by Jak Lundown
My thoughts on Cross Fit
| The evolution of working out always has its fads and surges in popularity. In the past exercise programs have ranged from subtle changes in preferences to the downright strange. For instance, we have embraced rollerblading, aerobics, an infinite assortment of video instruction courses (Tiabo, P90X, Insanity, Jazzercise …), Zumba, Pole Dancing, yoga, Curves, and my favorite the Shake Weight. Those were mainly the stranger of the fads, but in the more intense category there is cross training, kettle bell training, circuit training and a plethora of endurance / extreme obstacle course races to name a few. While each specific program has its own marketing scheme, compulsory dress code and critical equipment branded for this purpose, they are all basically the same, promoting the enthusiast to get up and move. When boiled down to the basics you really are left with the core workout approaches, flexibility and balance, cardio, core strength and specific muscle group strength training, the branding and hype just represent a new business plan. The hottest fad right now is Cross Fit, a corporation created in 2000 that affiliates local gyms to operate under its charter. The website claims nearly 5,000 affiliated gyms in North America and hosts the Cross Fit games, which is now aired on paid network television. Cross Fit has surged in popularity and individuals and organizations across the country have embraced this program, generally following the prescribed workouts online without being officially affiliated. The Cross Fit workouts have transcended the gym floor and implanted themselves into the fitness aficionado’s vocabulary and culture. It is common to see people post the results of their workout on Facebook or scrawl their results on the office whiteboard. It is water cooler talk and the new one upper favorite in the work place. Cross Fit is the latest proxy to fill that void in the high school football meathead’s life and a way for his office jocular groupies to follow.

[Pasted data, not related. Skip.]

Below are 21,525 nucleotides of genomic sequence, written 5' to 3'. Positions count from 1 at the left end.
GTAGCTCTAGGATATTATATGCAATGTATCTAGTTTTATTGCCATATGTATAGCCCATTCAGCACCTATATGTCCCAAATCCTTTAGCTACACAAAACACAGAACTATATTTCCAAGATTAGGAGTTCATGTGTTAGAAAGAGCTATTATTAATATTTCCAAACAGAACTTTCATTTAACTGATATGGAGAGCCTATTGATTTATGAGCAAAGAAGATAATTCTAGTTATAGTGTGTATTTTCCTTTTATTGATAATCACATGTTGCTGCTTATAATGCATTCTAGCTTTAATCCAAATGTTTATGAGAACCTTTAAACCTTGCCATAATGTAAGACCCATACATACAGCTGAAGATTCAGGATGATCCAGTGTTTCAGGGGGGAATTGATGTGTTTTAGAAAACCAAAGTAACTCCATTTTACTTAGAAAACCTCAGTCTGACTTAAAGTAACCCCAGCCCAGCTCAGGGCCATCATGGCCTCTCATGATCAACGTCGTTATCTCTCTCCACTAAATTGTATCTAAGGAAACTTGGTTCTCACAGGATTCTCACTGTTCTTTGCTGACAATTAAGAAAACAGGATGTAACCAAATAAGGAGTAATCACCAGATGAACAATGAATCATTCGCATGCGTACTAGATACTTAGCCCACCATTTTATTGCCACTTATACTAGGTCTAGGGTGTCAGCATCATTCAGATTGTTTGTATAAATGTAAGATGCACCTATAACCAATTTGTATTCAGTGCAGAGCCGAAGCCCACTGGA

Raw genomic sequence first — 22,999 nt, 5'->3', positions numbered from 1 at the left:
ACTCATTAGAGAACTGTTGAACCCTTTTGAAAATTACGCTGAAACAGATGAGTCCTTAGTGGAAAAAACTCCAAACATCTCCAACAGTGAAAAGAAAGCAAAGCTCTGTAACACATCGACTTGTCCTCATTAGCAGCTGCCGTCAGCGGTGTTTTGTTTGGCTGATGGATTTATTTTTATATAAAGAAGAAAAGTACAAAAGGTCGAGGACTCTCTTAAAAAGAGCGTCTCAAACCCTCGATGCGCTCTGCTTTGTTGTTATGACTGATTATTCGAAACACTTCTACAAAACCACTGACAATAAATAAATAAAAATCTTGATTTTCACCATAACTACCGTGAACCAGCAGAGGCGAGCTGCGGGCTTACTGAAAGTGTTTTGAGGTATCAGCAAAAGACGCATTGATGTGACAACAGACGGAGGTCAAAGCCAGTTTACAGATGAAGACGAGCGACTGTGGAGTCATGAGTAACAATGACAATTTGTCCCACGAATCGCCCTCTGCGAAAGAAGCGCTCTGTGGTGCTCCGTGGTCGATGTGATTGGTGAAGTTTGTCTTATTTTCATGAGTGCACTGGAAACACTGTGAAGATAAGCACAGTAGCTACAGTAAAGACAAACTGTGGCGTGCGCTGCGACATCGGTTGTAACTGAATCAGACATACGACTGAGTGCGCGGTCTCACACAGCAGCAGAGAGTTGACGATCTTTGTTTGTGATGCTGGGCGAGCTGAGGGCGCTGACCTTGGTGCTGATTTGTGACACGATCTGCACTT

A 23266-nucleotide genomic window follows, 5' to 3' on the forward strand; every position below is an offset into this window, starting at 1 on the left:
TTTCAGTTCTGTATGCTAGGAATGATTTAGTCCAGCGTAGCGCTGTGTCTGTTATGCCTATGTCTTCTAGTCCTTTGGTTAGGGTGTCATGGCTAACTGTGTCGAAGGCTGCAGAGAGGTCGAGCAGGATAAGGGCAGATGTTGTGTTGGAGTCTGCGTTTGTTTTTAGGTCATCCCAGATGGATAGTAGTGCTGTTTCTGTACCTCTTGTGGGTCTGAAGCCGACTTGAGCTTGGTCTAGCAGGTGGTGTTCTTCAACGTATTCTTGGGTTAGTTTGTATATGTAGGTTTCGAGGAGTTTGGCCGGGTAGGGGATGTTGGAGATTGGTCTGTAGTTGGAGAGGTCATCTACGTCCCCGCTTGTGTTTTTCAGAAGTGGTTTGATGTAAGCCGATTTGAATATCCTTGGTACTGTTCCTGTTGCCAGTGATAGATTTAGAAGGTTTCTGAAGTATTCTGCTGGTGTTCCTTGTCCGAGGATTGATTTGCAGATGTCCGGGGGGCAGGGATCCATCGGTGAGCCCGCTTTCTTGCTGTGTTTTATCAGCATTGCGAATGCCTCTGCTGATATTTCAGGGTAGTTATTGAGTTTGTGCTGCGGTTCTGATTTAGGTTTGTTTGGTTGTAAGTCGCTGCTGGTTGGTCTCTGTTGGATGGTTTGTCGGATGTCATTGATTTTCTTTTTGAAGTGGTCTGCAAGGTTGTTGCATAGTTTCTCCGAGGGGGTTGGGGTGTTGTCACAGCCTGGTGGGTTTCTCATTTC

The high school social dynamics never really end even after high school ends and many continue with the high school football jock persona or simply fake it later in life. There are those that maintain it throughout life and those that found self control and the gym later in life and embrace the culture to allay past regrets. And for those who can’t be the best it is a great way to force one’s self into that cliché. In a world of mediocrity and doldrums Cross Fit provides an outlet for those who know they are stuck in the average life that they did not foresee as a member of the up and coming jock group in high school. They express this perceived dominance each day by announcing their return from the gym and describing in full their epic workout. They have the similar social flaw that causes people to tell you how they are really doing in the morning when you ask as part of the standard greeting that is assumed will return a simple “Good”. The Cross Fitter finds it necessary to linger in his or her sweaty short shorts, fitted Spandex shirt, and minimalist shoes and when someone taken back by their jumbled appearance comments “what did you just leave the gym?” they jump at the opportunity to tell you the ten minute spiel of every exercise they completed for the WOD (Work Out of the Day). The victim vacantly listens and regrets walking into this trap, wondering how the Cross Fitter didn’t get the message that this is not the place to be parading around in their sweaty gear. The irony in this situation is that they all will sit down and do the same job for the same pay. So for all those Cross Fitters out there, “Shut Up”, I don’t care what you did at the gym and take a shower and put on something respectable.